Personal Stories: Hope from NIDDK Clinical Research
People participate in clinical research for many reasons: to help others, to have the opportunity to try a new treatment or prevention strategy, to have the additional care provided by research staff, and to advance scientific progress. Many people also raise awareness of the value of clinical research and promote it in other ways. Clinical research is improving people’s lives today and offers hope for the future. Learn more about clinical trial basics, the importance of participating in clinical trials, and how to find a clinical trial.
View personal stories below, organized by condition:
Claire, a volunteer in the Type 1 Diabetes TrialNet network, encourages others to participate in clinical research. “Even if it doesn’t end up benefitting them, it’ll benefit others, and will definitely contribute to science.”
When hearing about the possible total pancreatectomy-islet cell autotransplantation (TP-IAT) surgery for pancreatitis, Valentina didn’t have any reservations: “I immediately felt that this was something that I had to do ....”
Angela agreed to participate in a clinical trial, she says, "for my years of life and my children's, and the generations to come!"
When asked what it means to him to be part of a study that has changed so many lives for the better, Mike replies: "I feel good about it…. I want to continue because if there is anything more that can be learned or gained, I want to be able to be a part of that, whether that be as a collective group or individually."
“I love the connections that I’ve made with the people that work for SEARCH,” Kinyatta says of the research study staff. “It’s just been a good experience.”
“All that matters to me is that I’m making a difference,” says Jadah, of her participation in type 1 diabetes research.
In describing why she and mother Shirley reach out to share their experiences managing her celiac disease, Raeann says, "People get so scared about it…so it's good to talk to people."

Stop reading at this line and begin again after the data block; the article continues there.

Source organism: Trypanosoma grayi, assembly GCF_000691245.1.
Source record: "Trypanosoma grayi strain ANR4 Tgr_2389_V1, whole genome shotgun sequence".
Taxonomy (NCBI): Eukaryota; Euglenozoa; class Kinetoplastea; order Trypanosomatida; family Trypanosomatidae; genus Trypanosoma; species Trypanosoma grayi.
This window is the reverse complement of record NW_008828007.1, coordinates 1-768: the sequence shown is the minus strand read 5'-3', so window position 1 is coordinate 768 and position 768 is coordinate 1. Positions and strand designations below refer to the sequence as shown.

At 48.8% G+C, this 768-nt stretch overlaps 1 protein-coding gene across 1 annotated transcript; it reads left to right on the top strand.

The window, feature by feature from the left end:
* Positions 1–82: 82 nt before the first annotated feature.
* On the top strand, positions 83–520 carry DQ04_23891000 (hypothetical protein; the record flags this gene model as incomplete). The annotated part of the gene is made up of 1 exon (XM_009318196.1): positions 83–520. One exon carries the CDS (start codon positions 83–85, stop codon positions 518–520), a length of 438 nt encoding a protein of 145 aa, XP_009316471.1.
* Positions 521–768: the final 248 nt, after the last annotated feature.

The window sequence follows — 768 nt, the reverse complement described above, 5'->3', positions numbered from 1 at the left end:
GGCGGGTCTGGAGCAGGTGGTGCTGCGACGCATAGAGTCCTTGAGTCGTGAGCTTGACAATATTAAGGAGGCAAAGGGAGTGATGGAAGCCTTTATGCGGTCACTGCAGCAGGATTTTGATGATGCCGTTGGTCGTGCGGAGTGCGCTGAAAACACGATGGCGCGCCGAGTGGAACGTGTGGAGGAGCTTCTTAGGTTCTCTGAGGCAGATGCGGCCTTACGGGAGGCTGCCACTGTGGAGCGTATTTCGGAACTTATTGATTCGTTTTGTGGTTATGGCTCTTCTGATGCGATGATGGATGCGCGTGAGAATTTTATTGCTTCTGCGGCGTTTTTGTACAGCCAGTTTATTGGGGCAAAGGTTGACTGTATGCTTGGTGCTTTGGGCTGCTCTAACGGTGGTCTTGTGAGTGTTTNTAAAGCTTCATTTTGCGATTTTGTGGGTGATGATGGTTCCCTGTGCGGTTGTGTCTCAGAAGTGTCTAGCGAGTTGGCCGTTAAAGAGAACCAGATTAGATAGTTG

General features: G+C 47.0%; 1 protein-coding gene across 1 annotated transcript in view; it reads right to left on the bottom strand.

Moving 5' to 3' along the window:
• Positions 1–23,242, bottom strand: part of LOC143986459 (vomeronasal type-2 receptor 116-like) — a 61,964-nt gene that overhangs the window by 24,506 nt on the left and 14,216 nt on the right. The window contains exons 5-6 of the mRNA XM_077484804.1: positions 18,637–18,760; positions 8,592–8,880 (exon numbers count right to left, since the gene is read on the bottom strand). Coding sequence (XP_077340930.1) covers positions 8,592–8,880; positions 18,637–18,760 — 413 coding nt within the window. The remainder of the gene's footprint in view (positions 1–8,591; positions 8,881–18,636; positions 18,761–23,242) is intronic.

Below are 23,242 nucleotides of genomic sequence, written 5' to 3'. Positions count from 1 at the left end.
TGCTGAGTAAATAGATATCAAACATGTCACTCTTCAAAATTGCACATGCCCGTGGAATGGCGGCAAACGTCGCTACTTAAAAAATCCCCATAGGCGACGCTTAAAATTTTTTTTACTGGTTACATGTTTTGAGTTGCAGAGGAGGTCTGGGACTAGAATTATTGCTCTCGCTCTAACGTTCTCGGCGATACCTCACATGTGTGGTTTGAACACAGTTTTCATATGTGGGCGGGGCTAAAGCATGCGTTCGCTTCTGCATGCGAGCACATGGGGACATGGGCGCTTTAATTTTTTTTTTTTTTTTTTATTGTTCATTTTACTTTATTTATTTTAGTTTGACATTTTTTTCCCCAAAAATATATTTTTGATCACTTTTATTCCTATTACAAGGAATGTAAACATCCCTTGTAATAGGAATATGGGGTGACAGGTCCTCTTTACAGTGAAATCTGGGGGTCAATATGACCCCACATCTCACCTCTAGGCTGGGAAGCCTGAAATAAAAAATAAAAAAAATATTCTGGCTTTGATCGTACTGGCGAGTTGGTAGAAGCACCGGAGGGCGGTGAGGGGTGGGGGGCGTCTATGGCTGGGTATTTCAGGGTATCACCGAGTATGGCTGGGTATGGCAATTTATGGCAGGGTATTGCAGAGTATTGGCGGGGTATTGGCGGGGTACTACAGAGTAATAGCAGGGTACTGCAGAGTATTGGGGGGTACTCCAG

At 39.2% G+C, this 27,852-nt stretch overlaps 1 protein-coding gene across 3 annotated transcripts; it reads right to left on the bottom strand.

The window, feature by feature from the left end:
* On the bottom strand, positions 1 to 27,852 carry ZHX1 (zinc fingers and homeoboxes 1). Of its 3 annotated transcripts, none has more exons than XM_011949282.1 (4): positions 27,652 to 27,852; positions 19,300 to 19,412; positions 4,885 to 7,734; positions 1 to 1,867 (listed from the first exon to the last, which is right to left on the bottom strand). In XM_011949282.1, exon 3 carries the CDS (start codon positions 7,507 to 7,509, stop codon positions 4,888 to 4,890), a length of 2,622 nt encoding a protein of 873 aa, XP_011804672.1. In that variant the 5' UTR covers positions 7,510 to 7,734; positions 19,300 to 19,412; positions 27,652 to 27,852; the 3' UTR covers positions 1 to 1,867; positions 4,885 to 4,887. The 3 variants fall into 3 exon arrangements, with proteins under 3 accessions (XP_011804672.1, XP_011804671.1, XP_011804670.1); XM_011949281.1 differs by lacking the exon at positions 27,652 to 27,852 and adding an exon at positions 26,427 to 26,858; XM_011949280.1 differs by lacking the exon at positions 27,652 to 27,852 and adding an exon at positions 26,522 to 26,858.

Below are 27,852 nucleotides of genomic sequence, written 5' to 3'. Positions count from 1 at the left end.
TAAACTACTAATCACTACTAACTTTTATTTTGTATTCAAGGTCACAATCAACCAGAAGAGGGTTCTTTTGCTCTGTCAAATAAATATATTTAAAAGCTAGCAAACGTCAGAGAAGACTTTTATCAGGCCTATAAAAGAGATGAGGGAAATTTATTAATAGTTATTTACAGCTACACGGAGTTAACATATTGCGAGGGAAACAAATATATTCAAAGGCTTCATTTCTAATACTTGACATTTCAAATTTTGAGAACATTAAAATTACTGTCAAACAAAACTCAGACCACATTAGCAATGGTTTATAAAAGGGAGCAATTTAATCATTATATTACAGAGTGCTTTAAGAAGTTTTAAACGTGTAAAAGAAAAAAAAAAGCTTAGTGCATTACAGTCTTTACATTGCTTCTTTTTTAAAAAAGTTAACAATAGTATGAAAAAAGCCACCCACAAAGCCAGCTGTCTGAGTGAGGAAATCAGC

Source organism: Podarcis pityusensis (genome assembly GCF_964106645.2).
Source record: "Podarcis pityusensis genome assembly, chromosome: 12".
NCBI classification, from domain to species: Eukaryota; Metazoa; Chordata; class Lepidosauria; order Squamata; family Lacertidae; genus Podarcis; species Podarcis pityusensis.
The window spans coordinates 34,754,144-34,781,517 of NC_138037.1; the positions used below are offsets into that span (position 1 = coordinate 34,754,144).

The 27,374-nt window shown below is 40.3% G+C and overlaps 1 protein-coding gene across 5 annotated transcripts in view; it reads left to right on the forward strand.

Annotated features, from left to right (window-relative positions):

Ronetta’s motivation for joining the Gastroparesis Registry was altruistic: “Anything I can do to help someone else,” she says. “It helps bring meaning to all of this.”
Charles remains positive about his circumstances, noting that he didn't choose to have these conditions. "And I can only adapt to it," he says, "and keep going with my life, and don't give up."
“It was an opportunity to have really good care and to be monitored on a regular basis,” Jeff says about joining the Drug-Induced Liver Injury Network study. “I think that was the biggest thing, that they would be watching over me, trying to understand this better, and trying to help in the future.”
The Prevention of Lower Urinary Tract Symptoms (PLUS) Research Consortium's goal is to establish the scientific basis for future studies that can promote bladder health. A foundational activity of PLUS was the 2017 Study of Habits, Attitudes, Realities and Experiences, or SHARE. Five participants discussed their experiences in their respective SHARE focus groups for this feature.
Asked whether other men who are experiencing urinary tract symptoms similar to his should consider enrolling in a study like LURN, Olivier says “I would encourage them to do so. That way, there would be more information [collected to help improve] counseling in how to manage this.”
"Participating in the studies, I think it helps the doctors figure out more about the disease and, you know, come out with more medicine and just help out everybody who has it," says Nicholas.
This content is provided as a service of the National Institute of Diabetes and Digestive and Kidney Diseases
(NIDDK), part of the National Institutes of Health. The NIDDK translates and disseminates research findings to increase knowledge and understanding about health and disease among patients, health professionals, and the public. Content produced by the NIDDK is carefully reviewed by NIDDK scientists and other experts.